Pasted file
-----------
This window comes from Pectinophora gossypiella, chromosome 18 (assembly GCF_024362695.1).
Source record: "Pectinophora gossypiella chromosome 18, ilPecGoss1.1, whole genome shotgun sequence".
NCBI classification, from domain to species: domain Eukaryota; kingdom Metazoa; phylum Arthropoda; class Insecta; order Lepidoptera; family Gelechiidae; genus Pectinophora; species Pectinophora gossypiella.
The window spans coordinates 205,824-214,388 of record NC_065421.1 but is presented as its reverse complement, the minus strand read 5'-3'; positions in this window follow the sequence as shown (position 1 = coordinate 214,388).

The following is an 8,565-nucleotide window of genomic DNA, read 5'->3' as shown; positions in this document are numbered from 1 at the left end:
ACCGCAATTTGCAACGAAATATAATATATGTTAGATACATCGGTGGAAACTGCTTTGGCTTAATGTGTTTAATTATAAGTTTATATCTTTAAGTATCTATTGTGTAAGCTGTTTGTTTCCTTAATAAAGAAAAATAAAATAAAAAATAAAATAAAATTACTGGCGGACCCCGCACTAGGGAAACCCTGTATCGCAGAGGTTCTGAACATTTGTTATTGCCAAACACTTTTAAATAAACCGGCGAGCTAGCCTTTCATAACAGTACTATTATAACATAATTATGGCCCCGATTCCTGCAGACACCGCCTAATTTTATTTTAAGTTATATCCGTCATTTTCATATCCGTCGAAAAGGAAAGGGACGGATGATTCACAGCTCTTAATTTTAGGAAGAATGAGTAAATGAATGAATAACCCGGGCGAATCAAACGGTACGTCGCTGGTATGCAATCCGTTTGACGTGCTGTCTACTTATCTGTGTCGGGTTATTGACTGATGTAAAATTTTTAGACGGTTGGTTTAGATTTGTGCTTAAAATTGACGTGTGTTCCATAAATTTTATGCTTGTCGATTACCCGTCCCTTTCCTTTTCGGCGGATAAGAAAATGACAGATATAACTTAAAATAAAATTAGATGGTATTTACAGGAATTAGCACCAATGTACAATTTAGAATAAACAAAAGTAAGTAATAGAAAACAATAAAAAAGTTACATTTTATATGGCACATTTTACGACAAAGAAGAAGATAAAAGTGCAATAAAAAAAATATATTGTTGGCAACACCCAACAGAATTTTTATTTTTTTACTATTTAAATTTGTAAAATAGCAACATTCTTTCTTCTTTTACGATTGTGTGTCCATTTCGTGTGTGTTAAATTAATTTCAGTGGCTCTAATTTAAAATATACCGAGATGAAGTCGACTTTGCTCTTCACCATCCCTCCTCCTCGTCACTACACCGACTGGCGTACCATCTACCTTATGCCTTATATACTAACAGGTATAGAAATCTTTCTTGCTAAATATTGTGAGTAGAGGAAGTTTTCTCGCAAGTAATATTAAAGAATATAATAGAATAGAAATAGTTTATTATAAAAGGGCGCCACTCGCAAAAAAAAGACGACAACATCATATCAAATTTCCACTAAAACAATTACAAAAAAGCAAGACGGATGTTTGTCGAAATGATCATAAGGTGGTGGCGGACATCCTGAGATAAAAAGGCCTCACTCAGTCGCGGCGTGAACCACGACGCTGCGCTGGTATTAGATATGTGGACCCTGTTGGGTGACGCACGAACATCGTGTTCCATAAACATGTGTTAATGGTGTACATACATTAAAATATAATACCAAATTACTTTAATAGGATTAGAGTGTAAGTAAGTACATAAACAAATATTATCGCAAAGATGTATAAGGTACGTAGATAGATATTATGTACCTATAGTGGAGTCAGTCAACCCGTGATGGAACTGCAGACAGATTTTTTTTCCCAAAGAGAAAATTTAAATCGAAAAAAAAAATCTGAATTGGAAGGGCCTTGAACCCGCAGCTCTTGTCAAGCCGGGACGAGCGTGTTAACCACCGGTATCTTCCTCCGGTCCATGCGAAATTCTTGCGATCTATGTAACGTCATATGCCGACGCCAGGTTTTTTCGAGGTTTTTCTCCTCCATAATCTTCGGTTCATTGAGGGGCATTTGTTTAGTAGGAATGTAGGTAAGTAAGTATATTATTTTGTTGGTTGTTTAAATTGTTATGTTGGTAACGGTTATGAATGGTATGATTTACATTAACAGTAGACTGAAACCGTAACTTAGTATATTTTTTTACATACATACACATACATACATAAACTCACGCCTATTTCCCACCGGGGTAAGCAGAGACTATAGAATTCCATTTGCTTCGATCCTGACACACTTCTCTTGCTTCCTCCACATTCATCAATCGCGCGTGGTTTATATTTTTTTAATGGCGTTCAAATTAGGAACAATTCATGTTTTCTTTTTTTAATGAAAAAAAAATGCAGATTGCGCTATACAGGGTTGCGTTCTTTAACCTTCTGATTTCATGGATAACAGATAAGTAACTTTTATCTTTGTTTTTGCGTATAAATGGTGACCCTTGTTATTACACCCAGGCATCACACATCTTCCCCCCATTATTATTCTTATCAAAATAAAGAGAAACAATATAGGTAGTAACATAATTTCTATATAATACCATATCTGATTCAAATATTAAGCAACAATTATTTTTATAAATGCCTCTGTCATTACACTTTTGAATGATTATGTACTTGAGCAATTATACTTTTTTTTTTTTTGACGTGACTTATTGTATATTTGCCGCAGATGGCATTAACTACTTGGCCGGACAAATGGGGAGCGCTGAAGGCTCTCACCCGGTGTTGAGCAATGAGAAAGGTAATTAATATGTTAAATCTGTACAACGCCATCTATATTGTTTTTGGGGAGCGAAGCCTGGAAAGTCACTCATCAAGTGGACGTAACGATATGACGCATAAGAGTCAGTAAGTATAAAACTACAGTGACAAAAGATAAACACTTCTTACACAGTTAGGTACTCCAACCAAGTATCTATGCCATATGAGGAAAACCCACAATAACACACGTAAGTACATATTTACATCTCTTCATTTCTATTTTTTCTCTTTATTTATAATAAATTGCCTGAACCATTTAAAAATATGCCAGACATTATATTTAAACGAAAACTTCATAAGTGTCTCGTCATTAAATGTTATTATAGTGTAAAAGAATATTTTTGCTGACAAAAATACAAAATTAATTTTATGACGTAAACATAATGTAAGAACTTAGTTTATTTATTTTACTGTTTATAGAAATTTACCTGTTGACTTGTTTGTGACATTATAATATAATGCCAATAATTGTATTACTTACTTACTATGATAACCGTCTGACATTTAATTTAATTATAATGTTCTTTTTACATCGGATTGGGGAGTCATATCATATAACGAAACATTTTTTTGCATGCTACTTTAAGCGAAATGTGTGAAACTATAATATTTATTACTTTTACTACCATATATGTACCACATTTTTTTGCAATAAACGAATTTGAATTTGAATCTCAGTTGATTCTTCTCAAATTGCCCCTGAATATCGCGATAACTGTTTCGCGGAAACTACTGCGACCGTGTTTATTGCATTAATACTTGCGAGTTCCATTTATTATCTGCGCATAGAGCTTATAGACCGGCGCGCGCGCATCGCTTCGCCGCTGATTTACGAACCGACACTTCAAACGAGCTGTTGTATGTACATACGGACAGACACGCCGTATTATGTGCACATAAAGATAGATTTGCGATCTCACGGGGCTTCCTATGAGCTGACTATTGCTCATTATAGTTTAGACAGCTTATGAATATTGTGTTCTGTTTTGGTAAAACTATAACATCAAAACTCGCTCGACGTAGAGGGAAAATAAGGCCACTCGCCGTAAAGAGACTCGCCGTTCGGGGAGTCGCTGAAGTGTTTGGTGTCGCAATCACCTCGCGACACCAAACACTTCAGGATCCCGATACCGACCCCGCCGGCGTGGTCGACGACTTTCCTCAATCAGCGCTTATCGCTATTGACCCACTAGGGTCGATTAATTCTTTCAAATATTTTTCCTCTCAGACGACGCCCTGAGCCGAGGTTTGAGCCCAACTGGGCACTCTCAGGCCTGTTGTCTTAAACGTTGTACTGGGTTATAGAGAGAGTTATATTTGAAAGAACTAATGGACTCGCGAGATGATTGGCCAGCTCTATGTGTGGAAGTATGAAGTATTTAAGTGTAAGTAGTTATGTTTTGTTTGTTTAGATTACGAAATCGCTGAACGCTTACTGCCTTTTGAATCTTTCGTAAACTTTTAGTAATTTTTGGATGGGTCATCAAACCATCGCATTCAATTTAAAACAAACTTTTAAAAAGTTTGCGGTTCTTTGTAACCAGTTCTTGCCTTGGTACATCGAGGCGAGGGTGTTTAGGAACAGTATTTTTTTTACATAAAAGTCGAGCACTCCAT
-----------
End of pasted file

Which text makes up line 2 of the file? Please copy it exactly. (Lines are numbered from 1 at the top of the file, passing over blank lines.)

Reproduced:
Source record: "Pectinophora gossypiella chromosome 18, ilPecGoss1.1, whole genome shotgun sequence".